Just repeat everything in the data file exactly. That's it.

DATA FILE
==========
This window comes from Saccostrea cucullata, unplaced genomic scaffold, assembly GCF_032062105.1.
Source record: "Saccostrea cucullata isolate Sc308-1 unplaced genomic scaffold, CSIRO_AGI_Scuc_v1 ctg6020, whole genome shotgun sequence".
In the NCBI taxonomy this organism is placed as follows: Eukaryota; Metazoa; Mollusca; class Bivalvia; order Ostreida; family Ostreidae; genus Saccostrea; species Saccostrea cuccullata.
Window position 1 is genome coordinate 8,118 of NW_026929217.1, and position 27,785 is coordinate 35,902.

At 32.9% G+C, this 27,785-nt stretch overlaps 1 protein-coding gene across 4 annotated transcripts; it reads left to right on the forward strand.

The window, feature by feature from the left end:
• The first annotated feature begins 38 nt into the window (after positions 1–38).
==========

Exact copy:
This window comes from Saccostrea cucullata, unplaced genomic scaffold, assembly GCF_032062105.1.
Source record: "Saccostrea cucullata isolate Sc308-1 unplaced genomic scaffold, CSIRO_AGI_Scuc_v1 ctg6020, whole genome shotgun sequence".
In the NCBI taxonomy this organism is placed as follows: Eukaryota; Metazoa; Mollusca; class Bivalvia; order Ostreida; family Ostreidae; genus Saccostrea; species Saccostrea cuccullata.
Window position 1 is genome coordinate 8,118 of NW_026929217.1, and position 27,785 is coordinate 35,902.

At 32.9% G+C, this 27,785-nt stretch overlaps 1 protein-coding gene across 4 annotated transcripts; it reads left to right on the forward strand.

The window, feature by feature from the left end:
• The first annotated feature begins 38 nt into the window (after positions 1–38).